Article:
I recently met with a same-sex couple looking to buy their first house together. They were concerned about how they could own real estate together since the State of Florida does not recognize their marriage. And they were hoping that the Supreme Court’s marriage ruling would benefit them. Unfortunately, the ruling is not likely to effect real estate law for quite some time.
Just this week, a timely article came out in Florida Realtors, illuminating some of the issues that face same-sex couples who want to own real estate together.
Same-sex couples, as well as unmarried couples, are not protected by real estate law in the way legally married couples are. Generally, and in the State of Florida, a legally married couple buys a home as “Tenants by the Entireties,” a legal status of ownership that gives the spouse certain rights. Tenancy by the entirety is a special joint tenancy with the unseverable common law right of survivorship. If one dies, the surviving spouse automatically owns the property with no further legal action required. Additionally, one may not sue the other to partition the property, both spouses signatures are required to sell the property, they cannot sell their interest alone and a creditor of one may not claim the property or the proceeds of sale.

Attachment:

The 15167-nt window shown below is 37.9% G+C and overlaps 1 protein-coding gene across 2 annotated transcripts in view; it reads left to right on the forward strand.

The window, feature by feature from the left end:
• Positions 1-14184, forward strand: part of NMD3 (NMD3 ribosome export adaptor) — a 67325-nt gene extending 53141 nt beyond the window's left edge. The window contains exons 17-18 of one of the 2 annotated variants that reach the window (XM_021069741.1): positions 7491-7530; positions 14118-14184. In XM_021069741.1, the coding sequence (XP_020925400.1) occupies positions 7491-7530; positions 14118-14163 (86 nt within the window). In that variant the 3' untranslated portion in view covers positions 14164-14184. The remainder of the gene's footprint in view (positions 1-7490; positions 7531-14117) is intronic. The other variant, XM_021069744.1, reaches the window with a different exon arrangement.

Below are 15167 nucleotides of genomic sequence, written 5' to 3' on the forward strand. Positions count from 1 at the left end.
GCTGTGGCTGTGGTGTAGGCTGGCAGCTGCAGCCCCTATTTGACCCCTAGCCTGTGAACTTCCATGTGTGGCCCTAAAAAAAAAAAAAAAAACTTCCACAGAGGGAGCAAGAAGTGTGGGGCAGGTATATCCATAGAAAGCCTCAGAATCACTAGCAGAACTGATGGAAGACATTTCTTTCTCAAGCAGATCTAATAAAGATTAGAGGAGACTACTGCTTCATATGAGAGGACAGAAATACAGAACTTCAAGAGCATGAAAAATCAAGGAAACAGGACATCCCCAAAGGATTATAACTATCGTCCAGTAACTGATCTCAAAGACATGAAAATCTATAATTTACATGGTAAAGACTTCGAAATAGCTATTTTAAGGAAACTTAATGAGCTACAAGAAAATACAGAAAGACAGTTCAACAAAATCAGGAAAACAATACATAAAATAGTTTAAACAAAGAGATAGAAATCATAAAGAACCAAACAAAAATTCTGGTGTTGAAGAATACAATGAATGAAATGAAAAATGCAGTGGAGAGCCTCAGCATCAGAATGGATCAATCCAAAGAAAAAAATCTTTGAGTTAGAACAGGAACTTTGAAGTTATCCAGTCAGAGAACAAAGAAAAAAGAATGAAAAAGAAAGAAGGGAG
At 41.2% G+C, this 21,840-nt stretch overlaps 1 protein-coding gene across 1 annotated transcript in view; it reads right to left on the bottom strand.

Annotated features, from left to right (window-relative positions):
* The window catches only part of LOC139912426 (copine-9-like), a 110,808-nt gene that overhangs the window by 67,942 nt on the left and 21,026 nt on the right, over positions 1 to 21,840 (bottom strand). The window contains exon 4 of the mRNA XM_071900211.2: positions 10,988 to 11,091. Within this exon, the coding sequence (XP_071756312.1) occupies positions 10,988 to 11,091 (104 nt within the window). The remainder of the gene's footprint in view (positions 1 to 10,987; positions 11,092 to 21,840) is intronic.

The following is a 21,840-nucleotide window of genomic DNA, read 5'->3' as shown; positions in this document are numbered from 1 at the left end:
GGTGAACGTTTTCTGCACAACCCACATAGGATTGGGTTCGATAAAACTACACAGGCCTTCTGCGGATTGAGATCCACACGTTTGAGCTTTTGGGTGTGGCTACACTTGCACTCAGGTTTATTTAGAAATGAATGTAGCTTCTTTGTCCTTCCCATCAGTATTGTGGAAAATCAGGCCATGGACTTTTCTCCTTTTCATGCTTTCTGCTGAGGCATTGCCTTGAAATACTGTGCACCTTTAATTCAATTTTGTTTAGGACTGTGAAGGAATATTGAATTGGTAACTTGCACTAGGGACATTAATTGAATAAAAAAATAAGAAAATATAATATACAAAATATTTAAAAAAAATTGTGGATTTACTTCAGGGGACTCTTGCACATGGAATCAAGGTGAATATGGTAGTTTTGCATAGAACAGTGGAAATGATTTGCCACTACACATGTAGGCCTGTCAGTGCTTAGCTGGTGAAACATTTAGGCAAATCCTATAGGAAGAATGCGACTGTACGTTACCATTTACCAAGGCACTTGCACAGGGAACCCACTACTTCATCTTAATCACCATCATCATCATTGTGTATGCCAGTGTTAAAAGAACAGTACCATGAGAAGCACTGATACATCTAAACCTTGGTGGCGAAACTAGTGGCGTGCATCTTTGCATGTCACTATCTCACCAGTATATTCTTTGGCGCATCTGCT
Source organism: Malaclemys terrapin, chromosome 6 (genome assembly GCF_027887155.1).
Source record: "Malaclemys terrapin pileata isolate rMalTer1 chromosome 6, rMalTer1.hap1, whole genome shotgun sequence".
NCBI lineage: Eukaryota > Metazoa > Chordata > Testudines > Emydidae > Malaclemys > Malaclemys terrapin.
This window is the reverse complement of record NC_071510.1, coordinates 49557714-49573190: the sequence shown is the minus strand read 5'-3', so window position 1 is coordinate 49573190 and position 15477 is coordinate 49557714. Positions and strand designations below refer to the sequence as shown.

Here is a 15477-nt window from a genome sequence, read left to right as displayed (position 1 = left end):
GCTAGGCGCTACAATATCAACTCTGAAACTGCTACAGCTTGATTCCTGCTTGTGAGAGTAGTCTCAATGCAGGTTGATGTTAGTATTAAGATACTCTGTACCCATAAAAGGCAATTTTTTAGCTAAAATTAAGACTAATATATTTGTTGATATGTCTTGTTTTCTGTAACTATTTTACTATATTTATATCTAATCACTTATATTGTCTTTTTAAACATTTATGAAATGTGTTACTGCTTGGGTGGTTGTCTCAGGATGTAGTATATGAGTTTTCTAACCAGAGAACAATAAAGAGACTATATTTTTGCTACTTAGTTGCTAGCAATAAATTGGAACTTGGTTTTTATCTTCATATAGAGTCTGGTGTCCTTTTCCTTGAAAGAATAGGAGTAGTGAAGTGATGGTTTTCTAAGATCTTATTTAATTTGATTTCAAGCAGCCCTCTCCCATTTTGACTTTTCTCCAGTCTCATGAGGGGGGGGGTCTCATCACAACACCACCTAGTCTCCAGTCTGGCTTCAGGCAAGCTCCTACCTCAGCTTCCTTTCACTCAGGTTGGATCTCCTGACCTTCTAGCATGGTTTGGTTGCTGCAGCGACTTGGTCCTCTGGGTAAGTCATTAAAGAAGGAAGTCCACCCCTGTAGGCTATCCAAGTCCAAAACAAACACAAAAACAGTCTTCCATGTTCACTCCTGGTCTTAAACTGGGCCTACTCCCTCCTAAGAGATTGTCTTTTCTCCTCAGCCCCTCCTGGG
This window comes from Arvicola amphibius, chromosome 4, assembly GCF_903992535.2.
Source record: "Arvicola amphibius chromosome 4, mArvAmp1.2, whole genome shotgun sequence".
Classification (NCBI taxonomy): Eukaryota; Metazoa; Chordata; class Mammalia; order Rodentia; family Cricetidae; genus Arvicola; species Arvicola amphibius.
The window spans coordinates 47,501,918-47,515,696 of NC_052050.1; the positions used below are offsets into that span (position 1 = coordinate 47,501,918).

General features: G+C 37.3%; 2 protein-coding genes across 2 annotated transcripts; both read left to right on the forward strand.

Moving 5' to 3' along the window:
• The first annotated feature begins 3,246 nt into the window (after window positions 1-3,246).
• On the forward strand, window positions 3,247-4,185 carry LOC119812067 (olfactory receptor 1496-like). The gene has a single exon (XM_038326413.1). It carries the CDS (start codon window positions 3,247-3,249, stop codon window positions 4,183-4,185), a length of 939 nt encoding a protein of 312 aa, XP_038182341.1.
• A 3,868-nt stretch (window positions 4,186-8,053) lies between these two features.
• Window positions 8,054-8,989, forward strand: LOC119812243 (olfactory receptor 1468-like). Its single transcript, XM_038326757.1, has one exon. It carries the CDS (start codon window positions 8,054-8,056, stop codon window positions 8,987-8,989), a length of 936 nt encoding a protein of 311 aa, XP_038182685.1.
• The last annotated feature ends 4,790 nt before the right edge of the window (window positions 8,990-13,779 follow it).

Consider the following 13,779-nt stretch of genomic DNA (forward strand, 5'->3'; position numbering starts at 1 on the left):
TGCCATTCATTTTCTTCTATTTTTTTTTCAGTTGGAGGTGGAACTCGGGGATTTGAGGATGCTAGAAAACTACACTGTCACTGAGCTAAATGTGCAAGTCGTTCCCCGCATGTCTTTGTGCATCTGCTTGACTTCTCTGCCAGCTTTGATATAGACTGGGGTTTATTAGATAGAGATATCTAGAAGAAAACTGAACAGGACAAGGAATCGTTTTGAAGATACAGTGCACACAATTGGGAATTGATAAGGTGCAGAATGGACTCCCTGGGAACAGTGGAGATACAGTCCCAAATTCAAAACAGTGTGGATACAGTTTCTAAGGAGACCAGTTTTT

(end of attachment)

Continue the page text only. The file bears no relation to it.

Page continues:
Same-sex couples can, however, set up a trust agreement for ownership of the house that creates a similar bundle of rights defining management of the house and disposition of the house in the event of death or termination of the relationship. Certain types of trusts can even provide for protection from creditors.
My best advise… if you are not legally married and want to buy real estate with your partner, contact an excellent real estate attorney to help you sort this out. Let me know. I’d be happy to refer you to an attorney who specializes in real estate law.
I am a luxury residential real estate professional. If you would like to schedule a buyer or seller meeting, please give me a call at (305) 898-1852 or email me at Wellins.D@ewm.com.